Third reminder
3.        Returning life to normal is needful (v.15-21)
a.         Once you have grieved, get back into a normal schedule as soon as possible.
1)         It is good to return to a normal routine as soon as possible.
2)         We ought to do what we can to support and encourage the family. Joseph did this.
b.         Joseph comforted his family (v.21)
1)         Having returned home, Joseph’s brothers fearfully begged his forgiveness (v.15-17). This saddened Joseph.
2)         They humbly submitted to Joseph (v.18), and Joseph told his brothers not to fear (v.19). He assured them that God knew best when he allowed Joseph to go to Egypt (v.20).
3)         Joseph’s forgiveness is a wonderful picture of true biblical forgiveness. He forgave his brothers at least 17 years earlier. He was deeply hurt to think that they still doubted his forgiveness. When we forgive, we ought to do as Joseph and never bring up the forgiven fault again.
4)         When God forgives us, we must believe and not doubt that he has truly forgiven us. We should not bring it up again. If Satan makes us doubt God, we must claim God’s promise. (1 John 1:9) “If we confess our sins, he is faithful and just to forgive us our sins, and to cleanse us from all unrighteousness.
Fourth reminder
4.        Focussing on the future is consoling (v.22-26)
a.         Dwelling on the present loss is painful
1)         The death of a loved one hurts us emotionally.
2)         The permanence of death is also painful.
b.         Dwelling on the future can be calming.
1)         Joseph prepared for his own death.
2)         Joseph made his family promise to carry his coffin to Canaan when God visited them. The wording here may imply that the Egyptians had already begun to oppress Israel in some degree.
3)         He reminded his brethren that God would keep his promise to visit them and bring the out of the land of Egypt and back to Canaan (cf., Ge 15:13-14; 28:13; 35:12; 46:3-4; 48:21; Heb 11:22).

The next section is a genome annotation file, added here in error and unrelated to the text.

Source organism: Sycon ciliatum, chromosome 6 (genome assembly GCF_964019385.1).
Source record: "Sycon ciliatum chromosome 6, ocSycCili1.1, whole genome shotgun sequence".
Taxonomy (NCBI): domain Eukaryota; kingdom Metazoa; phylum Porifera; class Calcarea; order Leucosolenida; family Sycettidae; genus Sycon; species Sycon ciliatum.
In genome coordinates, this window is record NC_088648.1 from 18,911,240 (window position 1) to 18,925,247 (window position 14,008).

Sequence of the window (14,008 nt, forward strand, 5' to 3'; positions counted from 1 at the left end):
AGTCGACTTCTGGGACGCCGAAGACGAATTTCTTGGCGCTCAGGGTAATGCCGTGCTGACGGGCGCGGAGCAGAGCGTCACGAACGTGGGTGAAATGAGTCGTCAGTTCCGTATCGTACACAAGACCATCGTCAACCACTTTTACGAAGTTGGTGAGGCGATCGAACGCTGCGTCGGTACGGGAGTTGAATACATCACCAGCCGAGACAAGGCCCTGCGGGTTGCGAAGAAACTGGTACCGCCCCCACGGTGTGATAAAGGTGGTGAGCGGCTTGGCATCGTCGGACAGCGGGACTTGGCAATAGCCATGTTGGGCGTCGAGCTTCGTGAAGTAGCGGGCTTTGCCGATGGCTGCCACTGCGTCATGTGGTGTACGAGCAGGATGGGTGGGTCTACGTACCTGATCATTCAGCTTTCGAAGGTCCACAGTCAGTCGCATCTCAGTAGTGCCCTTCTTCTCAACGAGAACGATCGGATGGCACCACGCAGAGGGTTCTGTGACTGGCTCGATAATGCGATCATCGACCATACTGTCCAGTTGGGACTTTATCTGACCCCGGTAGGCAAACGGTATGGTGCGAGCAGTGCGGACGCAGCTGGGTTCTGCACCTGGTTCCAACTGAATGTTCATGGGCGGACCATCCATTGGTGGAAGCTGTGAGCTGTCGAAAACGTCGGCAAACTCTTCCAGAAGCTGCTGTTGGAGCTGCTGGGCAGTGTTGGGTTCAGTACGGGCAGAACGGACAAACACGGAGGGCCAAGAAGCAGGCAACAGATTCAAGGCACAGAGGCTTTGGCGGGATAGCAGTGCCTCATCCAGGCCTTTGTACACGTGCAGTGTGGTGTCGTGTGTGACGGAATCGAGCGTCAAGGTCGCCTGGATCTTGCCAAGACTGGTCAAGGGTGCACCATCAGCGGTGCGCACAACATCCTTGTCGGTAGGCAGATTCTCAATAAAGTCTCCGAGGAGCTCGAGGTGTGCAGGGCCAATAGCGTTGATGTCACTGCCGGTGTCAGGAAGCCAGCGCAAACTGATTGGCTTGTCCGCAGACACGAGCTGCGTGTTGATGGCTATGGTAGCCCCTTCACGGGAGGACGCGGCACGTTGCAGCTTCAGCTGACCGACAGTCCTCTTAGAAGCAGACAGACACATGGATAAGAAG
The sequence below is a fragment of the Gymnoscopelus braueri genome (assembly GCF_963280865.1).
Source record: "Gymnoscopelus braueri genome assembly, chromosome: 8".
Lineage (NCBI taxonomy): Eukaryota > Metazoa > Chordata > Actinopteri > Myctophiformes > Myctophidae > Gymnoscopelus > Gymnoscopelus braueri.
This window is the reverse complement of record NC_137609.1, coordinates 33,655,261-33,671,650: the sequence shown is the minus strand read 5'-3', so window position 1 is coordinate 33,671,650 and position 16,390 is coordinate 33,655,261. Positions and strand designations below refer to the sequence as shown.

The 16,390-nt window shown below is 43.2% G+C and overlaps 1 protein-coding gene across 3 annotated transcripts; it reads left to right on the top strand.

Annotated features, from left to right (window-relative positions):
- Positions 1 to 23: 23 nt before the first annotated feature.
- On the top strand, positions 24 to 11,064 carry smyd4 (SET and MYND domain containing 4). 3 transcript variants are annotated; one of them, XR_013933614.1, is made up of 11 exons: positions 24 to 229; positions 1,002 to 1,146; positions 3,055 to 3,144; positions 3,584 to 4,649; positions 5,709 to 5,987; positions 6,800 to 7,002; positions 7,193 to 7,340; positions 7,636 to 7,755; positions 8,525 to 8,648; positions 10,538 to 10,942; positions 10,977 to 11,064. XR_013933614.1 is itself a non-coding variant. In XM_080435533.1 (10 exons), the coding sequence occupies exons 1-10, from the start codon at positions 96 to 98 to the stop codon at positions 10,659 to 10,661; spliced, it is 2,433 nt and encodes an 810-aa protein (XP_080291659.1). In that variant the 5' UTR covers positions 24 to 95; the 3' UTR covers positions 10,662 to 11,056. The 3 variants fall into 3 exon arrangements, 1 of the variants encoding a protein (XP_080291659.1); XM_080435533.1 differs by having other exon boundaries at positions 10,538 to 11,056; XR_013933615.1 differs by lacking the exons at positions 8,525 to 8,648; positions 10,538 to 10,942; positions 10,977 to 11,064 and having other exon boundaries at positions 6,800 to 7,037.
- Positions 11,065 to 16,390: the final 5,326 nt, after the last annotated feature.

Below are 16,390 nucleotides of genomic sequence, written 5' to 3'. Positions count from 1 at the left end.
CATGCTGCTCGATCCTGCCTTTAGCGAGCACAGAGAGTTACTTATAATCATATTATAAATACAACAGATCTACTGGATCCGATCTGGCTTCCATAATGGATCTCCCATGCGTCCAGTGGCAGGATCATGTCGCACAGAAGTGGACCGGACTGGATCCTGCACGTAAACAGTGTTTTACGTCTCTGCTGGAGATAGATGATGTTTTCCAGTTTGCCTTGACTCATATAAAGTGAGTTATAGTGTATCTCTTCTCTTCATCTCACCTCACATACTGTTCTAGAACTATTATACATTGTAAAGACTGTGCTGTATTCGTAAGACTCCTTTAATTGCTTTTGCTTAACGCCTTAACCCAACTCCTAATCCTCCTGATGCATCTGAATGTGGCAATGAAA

4)         Joseph had faith in God’s promises. He strongly believed that God would one day take all of Israel’s family back to Canaan and give them that land.
5)         For a Christian, the future is bright. When a Christian loved one dies, he goes immediately to be with the Lord. (2Cor 5:8) “We are confident, I say, and willing rather to be absent from the body, and to be present with the Lord.” God has also promised to come and take all true Christians out of this world before the Tribulation judgment. (1Thess 4:16-17) “For the Lord himself shall descend from heaven with a shout, with the voice of the archangel, and with the trump of God: and the dead in Christ shall rise first: Then we which are alive and remain shall be caught up together with them in the clouds, to meet the Lord in the air: and so shall we ever be with the Lord.
Maybe today my Lord will come for me
Maybe today my Savior I shall see
Maybe today from sin I shall be free
Jesus will come and I will go home
It may be today Frank Garlock
Conclusion: For a Christian, death is simply going home to live with the Lord forever. However, saying “Good-bye” to that loved one is never easy. I truly believe that if we will keep the four reminders we have noted this evening in our hearts, they will help to ease the hurt. (Review).
            If you are not positive that you have trusted Christ alone to save your soul from judgment, sincerely doing so is the most important way you can prepare for death, and the best way to comfort your living loved ones after you die.
Song: Maybe Today